You’ve checked the Queens Museum, Flushing Meadows Corona Park and Rockaway Beach off of your bucket list of the best things to do in Queens—now it’s time to explore the best restaurants in Queens. The options are as varied as the borough they’re in—from Greek restaurants in Astoria to Long Island City spots offering some of the best ramen NYC has to offer, and, of course Chinese food in Flushing. Queens is also home to what is said to be America's most diverse neigborhood: our beloved Jackson Heights. Get ready to chow down at Queens’ finest. Many of these spots are not only our favorites from Queens but have landed top spots on our city-wide Eat List.
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Best restaurants in Queens
A vegetarian Indian food haven in Floral Park, Queens specializing in fast casual bites, savory snacks and colorful desserts. Usha is one of the best vegetarian destinations for generous portions, combo platters that allow you to try a little bit of everything and a menu that strongly demonstrates you don't need meat to have one of the city's most satisfying meals. It's just down the road from Patel Brothers, one of our favorite supermarkets for hard-to-find Indian pantry staples.
While chef Orhan Yegen has run numerous Turkish restaurants before, Lokanta is our favorite by far. From soups and stews to braises and a butternut squash dessert, you get a taste of Turkish food not often found in New York. Everything seems simple but tastes soulful. The kelle paca, a boiled sheep’s head, may sound daunting but is worth every bite. Everything from the salads to the desserts are done well and makes you feel like you’ve found that gem of a restaurant in Istanbul.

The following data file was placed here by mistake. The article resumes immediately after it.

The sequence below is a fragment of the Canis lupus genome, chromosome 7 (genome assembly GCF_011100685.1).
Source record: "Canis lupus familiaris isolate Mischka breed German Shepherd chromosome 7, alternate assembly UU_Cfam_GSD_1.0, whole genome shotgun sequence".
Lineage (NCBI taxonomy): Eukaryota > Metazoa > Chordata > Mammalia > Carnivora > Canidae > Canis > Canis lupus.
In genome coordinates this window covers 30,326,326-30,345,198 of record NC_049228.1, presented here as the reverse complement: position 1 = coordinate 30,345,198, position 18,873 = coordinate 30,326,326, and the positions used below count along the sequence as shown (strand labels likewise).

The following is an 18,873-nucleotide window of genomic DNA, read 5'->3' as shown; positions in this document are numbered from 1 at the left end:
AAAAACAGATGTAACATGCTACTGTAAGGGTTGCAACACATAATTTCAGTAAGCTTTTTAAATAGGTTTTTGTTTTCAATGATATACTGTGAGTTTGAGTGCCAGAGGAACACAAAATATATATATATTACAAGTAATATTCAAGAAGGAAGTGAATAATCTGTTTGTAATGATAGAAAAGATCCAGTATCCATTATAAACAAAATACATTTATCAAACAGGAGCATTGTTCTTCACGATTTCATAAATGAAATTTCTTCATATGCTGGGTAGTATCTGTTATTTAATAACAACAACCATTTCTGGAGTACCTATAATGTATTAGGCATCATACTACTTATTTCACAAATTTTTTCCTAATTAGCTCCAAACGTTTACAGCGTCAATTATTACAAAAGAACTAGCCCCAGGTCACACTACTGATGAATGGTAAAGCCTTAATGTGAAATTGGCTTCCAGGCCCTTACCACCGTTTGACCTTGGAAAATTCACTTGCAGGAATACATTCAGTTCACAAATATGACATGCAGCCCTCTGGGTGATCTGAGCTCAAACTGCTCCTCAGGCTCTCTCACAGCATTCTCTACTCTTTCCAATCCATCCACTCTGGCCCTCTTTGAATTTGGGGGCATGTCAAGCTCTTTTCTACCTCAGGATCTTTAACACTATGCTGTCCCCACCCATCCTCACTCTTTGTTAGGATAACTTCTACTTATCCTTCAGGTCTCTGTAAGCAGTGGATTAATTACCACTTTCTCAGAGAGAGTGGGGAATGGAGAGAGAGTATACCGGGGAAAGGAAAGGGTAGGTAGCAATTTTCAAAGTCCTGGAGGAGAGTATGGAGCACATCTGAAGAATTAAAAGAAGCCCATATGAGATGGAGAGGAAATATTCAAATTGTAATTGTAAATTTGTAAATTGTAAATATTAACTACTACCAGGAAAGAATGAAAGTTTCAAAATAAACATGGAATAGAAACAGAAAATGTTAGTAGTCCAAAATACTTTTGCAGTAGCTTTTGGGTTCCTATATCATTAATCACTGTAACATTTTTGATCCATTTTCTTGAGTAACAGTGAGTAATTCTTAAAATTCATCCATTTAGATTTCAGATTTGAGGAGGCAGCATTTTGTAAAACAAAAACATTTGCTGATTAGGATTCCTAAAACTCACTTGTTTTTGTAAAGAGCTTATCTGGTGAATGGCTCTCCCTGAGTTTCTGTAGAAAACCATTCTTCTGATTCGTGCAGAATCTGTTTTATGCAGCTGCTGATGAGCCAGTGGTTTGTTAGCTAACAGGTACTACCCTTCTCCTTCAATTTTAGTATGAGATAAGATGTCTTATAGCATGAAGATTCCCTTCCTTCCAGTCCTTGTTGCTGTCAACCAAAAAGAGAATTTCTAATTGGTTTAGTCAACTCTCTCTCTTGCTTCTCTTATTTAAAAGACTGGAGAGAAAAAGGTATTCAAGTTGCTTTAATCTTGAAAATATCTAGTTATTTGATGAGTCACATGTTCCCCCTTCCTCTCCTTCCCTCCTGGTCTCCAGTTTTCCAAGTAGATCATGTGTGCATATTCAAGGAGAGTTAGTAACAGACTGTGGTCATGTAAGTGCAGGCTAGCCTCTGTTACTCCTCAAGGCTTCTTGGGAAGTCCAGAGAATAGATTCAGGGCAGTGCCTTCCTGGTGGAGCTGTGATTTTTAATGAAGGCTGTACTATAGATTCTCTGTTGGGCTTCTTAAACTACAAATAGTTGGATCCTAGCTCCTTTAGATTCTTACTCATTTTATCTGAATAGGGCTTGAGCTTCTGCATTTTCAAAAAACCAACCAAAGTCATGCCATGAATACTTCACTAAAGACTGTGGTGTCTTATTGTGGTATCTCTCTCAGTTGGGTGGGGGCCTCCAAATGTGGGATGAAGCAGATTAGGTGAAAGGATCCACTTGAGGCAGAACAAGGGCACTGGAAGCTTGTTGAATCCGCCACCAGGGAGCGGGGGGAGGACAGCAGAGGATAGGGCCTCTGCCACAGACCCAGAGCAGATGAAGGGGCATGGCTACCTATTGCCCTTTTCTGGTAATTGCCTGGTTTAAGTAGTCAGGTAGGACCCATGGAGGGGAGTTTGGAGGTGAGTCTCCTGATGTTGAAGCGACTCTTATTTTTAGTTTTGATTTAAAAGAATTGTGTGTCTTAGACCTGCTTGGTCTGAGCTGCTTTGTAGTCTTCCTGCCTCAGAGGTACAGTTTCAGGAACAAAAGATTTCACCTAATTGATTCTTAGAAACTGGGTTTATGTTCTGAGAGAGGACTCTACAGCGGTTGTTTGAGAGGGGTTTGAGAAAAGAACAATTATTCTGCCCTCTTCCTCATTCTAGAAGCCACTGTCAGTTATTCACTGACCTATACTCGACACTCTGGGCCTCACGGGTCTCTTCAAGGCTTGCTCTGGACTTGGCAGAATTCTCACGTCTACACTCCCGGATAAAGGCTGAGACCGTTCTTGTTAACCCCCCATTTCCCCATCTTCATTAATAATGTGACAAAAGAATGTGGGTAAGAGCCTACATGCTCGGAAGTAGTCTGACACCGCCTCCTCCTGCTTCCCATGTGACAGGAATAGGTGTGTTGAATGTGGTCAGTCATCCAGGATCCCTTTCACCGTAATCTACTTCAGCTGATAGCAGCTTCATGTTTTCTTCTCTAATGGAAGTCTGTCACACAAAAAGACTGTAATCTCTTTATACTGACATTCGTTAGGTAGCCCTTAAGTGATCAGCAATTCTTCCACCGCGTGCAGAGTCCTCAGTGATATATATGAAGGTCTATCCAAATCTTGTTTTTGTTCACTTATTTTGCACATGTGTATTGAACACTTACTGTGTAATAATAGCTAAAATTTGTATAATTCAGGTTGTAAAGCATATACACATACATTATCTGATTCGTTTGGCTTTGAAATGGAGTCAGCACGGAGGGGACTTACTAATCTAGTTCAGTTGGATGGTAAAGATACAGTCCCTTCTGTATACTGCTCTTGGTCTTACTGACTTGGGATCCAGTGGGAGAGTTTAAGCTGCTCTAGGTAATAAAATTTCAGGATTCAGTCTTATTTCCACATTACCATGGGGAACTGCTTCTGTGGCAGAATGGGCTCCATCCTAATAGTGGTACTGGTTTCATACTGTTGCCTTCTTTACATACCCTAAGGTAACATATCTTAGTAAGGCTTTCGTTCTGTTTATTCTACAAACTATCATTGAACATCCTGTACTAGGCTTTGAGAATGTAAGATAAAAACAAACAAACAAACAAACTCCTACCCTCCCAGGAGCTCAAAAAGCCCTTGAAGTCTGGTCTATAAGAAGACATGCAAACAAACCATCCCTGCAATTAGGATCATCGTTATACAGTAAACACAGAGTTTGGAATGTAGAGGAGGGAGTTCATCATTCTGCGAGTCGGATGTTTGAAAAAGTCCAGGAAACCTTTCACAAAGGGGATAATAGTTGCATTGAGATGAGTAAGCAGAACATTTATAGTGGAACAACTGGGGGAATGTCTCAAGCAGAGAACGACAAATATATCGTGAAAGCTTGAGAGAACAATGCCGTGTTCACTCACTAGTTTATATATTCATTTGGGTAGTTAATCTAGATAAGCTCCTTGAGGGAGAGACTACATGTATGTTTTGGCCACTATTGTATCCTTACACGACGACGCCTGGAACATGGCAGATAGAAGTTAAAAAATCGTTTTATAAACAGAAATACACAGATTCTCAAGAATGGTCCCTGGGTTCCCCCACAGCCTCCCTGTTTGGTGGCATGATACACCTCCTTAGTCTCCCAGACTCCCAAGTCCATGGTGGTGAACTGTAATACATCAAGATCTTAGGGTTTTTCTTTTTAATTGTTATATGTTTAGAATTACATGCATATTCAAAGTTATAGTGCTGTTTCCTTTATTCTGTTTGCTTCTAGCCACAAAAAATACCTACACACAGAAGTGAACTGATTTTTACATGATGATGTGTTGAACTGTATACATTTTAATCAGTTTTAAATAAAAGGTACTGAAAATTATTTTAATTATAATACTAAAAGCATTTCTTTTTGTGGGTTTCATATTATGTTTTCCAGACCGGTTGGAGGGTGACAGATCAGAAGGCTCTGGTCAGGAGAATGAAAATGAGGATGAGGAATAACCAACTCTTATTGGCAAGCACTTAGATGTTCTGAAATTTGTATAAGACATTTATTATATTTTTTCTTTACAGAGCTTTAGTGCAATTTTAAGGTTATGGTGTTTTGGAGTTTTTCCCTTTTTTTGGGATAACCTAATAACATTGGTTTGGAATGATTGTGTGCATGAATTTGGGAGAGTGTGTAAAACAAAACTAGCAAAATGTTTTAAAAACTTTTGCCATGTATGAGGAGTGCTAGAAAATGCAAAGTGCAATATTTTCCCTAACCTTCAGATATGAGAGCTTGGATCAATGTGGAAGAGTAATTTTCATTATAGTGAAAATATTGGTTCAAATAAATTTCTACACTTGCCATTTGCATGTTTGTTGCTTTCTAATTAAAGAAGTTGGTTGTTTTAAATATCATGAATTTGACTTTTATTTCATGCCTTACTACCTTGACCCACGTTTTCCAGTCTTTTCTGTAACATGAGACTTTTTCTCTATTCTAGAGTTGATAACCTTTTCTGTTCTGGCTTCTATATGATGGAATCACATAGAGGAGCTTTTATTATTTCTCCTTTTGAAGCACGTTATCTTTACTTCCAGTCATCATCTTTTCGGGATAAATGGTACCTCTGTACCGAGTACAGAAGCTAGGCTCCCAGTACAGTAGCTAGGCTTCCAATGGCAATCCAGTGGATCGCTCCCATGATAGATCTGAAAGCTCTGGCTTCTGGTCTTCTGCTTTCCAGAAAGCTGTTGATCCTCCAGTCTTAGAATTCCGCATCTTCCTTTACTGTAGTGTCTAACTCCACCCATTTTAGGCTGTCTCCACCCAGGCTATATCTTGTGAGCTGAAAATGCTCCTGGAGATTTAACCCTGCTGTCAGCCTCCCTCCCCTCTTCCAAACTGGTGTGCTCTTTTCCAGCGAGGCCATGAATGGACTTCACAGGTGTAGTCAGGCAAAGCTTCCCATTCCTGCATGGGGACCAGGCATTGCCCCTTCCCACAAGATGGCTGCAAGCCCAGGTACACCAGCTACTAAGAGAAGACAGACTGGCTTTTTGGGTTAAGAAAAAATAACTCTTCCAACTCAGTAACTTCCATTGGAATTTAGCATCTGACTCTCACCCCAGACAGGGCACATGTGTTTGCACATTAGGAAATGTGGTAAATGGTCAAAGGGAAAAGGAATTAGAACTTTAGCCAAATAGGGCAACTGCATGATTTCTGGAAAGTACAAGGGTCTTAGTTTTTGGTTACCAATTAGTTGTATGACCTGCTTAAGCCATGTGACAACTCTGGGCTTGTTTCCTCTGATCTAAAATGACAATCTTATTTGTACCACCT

The kitchen at Adda stays true to its roots without imparting gimmicky modern touches on our favorite Indian dishes and lesser known ones. Whether you order butter chicken or a kale pakoda, there’s no holding back on flavors—the heat of peppers and warmth of cumin are just examples—that make you crave even more. Go for a convivial dining experience where the food is as exciting as the vibe.
Jackson Heights has no shortage of excellent restaurants, as the city’s most ethnically-diverse neighborhood. Lhasa Fast Food specializes in Tibetan momos, such as the chive version available with a side of chutney. The digs are casual but its doesn’t make it any less of a destination. Fans of speakeasies will enjoy the mysterious journey to find Lhasa Fast Food. Hidden inside You and Me mobile-phone shop, you’d never know there treats over yonder behind the electrical devices.
It doesn’t matter if you can’t read the Thai menu here. Pick any bowl of noodles (we’d recommend the boat noodles) and you’re sure to be satisfied at this bar, which only serves food on weekends. You’ll taste bowls of noodle soups that make you feel like you’re in Bangkok.
Dumpling aficionados trek to this closet-size eatery to order the No. 6: A dozen pork wontons ($7), doused in roasted chili oil and topped with a smattering of diced pickled vegetables, arrives on a Styrofoam plate. Despite more than 30 items on the menu, it’s the only dish everyone seems to order—and for good reason.
What began as a modest cart is now upgraded to a sit-down restaurant specializing in arepas and other Colombian bites in a Jackson Heights. The kitchen is run by Maria Piedad Cano and her family. Expect some of the best South American corn cakes to found in New York.